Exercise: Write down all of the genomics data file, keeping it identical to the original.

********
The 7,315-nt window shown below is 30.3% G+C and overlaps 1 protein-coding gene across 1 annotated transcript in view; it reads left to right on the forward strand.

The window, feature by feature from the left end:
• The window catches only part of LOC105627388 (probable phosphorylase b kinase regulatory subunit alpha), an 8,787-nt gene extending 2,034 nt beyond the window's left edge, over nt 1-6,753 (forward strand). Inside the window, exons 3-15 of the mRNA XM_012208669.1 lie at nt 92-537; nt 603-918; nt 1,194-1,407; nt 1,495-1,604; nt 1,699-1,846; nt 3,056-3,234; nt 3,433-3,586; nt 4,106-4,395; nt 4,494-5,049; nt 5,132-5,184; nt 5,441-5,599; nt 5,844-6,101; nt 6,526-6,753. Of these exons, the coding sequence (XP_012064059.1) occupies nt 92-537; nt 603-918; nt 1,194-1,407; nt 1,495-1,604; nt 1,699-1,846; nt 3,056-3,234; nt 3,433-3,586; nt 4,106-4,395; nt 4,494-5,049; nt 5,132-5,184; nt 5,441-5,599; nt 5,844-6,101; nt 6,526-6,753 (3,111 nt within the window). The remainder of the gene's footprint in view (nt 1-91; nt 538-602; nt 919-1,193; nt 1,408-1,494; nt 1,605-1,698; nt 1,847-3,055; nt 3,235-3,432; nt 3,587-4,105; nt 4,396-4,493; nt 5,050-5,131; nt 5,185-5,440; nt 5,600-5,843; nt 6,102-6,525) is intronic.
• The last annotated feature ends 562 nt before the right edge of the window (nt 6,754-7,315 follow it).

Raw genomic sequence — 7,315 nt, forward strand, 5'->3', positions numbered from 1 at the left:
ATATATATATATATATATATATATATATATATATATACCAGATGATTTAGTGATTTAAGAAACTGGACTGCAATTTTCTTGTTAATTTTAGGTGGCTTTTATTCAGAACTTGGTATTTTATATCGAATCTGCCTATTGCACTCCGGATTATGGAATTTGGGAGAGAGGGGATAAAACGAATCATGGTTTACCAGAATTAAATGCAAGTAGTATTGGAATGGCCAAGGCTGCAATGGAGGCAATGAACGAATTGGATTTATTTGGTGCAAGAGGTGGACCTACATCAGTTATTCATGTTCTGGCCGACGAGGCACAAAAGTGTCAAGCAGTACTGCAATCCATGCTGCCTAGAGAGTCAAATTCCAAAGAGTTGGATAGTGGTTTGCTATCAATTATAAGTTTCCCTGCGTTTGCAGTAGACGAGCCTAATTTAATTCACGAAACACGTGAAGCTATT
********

The 7,315-nt window shown below is 30.3% G+C and overlaps 1 protein-coding gene across 1 annotated transcript in view; it reads left to right on the forward strand.

The window, feature by feature from the left end:
• The window catches only part of LOC105627388 (probable phosphorylase b kinase regulatory subunit alpha), an 8,787-nt gene extending 2,034 nt beyond the window's left edge, over nt 1-6,753 (forward strand). Inside the window, exons 3-15 of the mRNA XM_012208669.1 lie at nt 92-537; nt 603-918; nt 1,194-1,407; nt 1,495-1,604; nt 1,699-1,846; nt 3,056-3,234; nt 3,433-3,586; nt 4,106-4,395; nt 4,494-5,049; nt 5,132-5,184; nt 5,441-5,599; nt 5,844-6,101; nt 6,526-6,753. Of these exons, the coding sequence (XP_012064059.1) occupies nt 92-537; nt 603-918; nt 1,194-1,407; nt 1,495-1,604; nt 1,699-1,846; nt 3,056-3,234; nt 3,433-3,586; nt 4,106-4,395; nt 4,494-5,049; nt 5,132-5,184; nt 5,441-5,599; nt 5,844-6,101; nt 6,526-6,753 (3,111 nt within the window). The remainder of the gene's footprint in view (nt 1-91; nt 538-602; nt 919-1,193; nt 1,408-1,494; nt 1,605-1,698; nt 1,847-3,055; nt 3,235-3,432; nt 3,587-4,105; nt 4,396-4,493; nt 5,050-5,131; nt 5,185-5,440; nt 5,600-5,843; nt 6,102-6,525) is intronic.
• The last annotated feature ends 562 nt before the right edge of the window (nt 6,754-7,315 follow it).

Raw genomic sequence — 7,315 nt, forward strand, 5'->3', positions numbered from 1 at the left:
ATATATATATATATATATATATATATATATATATATACCAGATGATTTAGTGATTTAAGAAACTGGACTGCAATTTTCTTGTTAATTTTAGGTGGCTTTTATTCAGAACTTGGTATTTTATATCGAATCTGCCTATTGCACTCCGGATTATGGAATTTGGGAGAGAGGGGATAAAACGAATCATGGTTTACCAGAATTAAATGCAAGTAGTATTGGAATGGCCAAGGCTGCAATGGAGGCAATGAACGAATTGGATTTATTTGGTGCAAGAGGTGGACCTACATCAGTTATTCATGTTCTGGCCGACGAGGCACAAAAGTGTCAAGCAGTACTGCAATCCATGCTGCCTAGAGAGTCAAATTCCAAAGAGTTGGATAGTGGTTTGCTATCAATTATAAGTTTCCCTGCGTTTGCAGTAGACGAGCCTAATTTAATTCACGAAACACGTGAAGCTATT